NO DISCRIMINATION BETWEEN THE KILLINGS OF MUSLIM AND NON-MUSLIM CITIZENS
Islam is a religion of peace that guarantees the protection of life, property and honour for all members of society, without any discrimination on the basis of caste, colour, race and religion. In this chapter we will establish that the protection of the life, honour and property of non-Muslim citizens living in any Islamic state or any non-Muslim country is a binding duty upon the Muslims in general and the Islamic State in particular. (The Unlawfulness of Indiscriminately Killing Non- Muslims and Torturing Them)
On the occasion of his Last Sermon, the Prophet ﷺ said, guaranteeing the protection of life, property and honour of the whole humankind,
‘Indeed your blood and your property and your honour are inviolable, like the inviolability of this day of yours and this month of yours and this land of yours until the day you meet your Lord’.
Therefore, it is completely forbidden to kill anyone unjustly, or plunder his wealth, or humiliate him or malign his honour. (The Unlawfulness of Indiscriminately Killing Non- Muslims and Torturing Them)
Following this principle, killing Muslim and non-Muslim citizens—wherever they reside—is strictly prohibited on the basis of equality. It is clearly stated in the Quran,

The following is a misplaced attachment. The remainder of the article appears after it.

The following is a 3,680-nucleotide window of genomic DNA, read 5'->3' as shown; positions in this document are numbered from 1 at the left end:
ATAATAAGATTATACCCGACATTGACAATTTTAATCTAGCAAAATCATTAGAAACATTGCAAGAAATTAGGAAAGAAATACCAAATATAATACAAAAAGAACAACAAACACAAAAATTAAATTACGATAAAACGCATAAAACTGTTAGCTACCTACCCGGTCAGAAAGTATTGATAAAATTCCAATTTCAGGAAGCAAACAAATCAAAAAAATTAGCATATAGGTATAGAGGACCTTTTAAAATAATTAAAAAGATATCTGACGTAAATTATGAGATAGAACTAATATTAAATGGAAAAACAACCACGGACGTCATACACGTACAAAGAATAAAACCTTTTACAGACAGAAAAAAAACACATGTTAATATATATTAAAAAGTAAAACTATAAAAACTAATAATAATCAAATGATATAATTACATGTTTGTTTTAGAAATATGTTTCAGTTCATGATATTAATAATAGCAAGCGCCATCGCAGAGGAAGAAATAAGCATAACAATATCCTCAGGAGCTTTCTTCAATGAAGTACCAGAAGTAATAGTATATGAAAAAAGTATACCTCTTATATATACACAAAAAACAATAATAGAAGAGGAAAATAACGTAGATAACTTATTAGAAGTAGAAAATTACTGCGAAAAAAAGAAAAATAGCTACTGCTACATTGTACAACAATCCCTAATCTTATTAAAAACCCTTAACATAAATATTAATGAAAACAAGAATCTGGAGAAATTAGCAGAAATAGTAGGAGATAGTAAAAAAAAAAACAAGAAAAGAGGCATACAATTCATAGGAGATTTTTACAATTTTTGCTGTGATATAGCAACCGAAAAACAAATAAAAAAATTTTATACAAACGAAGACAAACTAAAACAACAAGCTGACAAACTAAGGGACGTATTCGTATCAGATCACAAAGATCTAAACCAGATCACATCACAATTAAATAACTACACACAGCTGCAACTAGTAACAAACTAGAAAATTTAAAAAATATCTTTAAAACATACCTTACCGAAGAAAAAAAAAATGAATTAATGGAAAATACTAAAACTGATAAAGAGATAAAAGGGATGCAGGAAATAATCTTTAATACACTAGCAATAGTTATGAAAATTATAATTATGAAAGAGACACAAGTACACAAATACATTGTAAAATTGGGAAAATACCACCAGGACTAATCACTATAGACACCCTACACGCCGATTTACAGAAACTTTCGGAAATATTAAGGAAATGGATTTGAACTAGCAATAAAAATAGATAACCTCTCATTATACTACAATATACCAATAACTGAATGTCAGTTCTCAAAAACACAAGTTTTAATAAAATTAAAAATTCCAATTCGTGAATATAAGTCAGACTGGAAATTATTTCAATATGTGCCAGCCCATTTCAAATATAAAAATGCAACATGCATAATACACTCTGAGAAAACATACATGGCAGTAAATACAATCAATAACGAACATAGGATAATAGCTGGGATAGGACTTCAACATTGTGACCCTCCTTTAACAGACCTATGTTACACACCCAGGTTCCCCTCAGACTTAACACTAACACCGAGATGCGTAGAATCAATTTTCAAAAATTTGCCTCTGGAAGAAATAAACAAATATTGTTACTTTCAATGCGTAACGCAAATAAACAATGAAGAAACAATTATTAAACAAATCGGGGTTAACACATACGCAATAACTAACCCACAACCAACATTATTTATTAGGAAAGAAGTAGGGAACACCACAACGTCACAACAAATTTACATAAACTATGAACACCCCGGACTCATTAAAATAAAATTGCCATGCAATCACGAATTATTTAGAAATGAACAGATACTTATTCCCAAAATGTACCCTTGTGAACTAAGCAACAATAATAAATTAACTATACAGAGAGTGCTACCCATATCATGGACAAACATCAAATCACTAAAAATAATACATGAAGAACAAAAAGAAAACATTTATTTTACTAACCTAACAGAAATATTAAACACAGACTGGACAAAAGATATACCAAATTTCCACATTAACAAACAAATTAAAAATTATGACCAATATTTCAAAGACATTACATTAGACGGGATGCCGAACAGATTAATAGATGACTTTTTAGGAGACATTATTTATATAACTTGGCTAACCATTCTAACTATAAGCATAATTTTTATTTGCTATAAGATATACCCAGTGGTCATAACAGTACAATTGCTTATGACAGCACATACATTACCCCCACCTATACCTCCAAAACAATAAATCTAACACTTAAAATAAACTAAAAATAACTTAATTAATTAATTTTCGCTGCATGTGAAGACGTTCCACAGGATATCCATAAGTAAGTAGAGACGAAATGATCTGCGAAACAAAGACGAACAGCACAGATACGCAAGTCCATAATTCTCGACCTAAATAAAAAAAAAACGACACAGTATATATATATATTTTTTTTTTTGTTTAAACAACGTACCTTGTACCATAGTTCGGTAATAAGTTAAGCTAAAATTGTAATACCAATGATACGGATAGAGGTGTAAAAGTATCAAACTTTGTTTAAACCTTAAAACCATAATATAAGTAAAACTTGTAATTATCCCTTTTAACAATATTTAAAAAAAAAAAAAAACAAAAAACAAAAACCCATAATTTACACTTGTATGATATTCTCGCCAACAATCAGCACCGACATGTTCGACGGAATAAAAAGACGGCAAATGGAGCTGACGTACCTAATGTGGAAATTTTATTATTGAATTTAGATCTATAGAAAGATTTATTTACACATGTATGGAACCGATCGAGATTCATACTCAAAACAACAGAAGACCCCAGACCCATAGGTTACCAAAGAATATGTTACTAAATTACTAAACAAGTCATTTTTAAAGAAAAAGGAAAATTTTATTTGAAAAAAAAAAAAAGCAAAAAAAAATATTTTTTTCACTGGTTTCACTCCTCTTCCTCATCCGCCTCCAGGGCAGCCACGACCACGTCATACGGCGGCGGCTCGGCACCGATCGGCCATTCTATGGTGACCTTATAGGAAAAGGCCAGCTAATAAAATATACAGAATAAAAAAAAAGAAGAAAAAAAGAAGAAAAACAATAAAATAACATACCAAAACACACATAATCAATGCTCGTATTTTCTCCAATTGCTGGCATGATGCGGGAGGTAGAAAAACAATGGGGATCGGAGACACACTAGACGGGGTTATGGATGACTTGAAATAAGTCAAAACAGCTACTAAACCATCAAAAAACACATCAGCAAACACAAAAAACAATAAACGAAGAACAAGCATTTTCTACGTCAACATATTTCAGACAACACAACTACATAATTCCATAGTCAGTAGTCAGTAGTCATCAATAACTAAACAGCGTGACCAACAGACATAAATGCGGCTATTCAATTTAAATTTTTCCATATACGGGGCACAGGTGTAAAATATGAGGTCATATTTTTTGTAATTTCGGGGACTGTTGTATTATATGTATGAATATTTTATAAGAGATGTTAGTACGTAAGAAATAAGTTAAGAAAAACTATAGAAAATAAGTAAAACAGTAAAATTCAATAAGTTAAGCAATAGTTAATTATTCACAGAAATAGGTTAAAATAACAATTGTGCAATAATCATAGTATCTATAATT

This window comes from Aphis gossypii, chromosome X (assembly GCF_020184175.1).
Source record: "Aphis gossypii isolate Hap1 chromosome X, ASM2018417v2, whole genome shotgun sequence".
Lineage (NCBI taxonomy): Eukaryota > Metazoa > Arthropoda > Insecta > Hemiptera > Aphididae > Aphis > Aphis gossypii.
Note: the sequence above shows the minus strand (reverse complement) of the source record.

‘Whoever kills a person (unjustly), except as a punishment for murder or (as a prescribed punishment for spreading) disorder in the land, it is as if he killed all of humanity’.
This verse uses the word ‘person’ (nafs), which is a general expression that gives the verse a broad-based application. So in other words unjust killing is completely forbidden, no matter what religion, language or citizenship is held by the victim. This is a sin as grave as killing the whole of humanity. Therefore, the killing of non-Muslim citizens living in an Islamic state falls in the same category. (The Unlawfulness of Indiscriminately Killing Non- Muslims and Torturing Them)
THE MASSACRE OF CIVILIAN POPULATION AND CONSIDERING IT LAWFUL IS AN ACT OF DISBELIEF
Killing a person is akin to disbelief. Imam Abu Mansur al-Maturidi, one of the Imams of Ahl al-Sunna in theology, interpreted the verse:
‘Whoever kills a person (unjustly), except as a punishment for murder or (as a prescribed punishment for spreading) disorder in the land, it is as if he killed all of humanity’
declaring that murder can be an act of disbelief. He wrote:
Whoever declares lawful the killing of a person whose killing has been forbidden by God (except when there is a valid reason), it is as if he considers it lawful to kill all of humanity. This is because he disbelieves by his declaring lawful the killing of one whose killing is unlawful, which is akin to declaring lawful the killing of humanity entire; because the one who disbelieves in one verse from God’s Book disbelieves in the whole of it. . . .
This verse contains another possible angle of interpretation, and it is as has been said: His murder of
one person entails the same burden [in the Hereafter] as if he killed humanity entire. Another possible angle of interpretation is that it is necessary for everyone to make a collective effort to help and save the peaceful person from murder. So, when the murderer kills that harmless soul or attempts to harm it, it is as if he is attempting to do that to everyone. . . . This indicates that the verse was revealed as a ruling for the people of disbelief and the people of Islam together, if they sow corruption in the earth.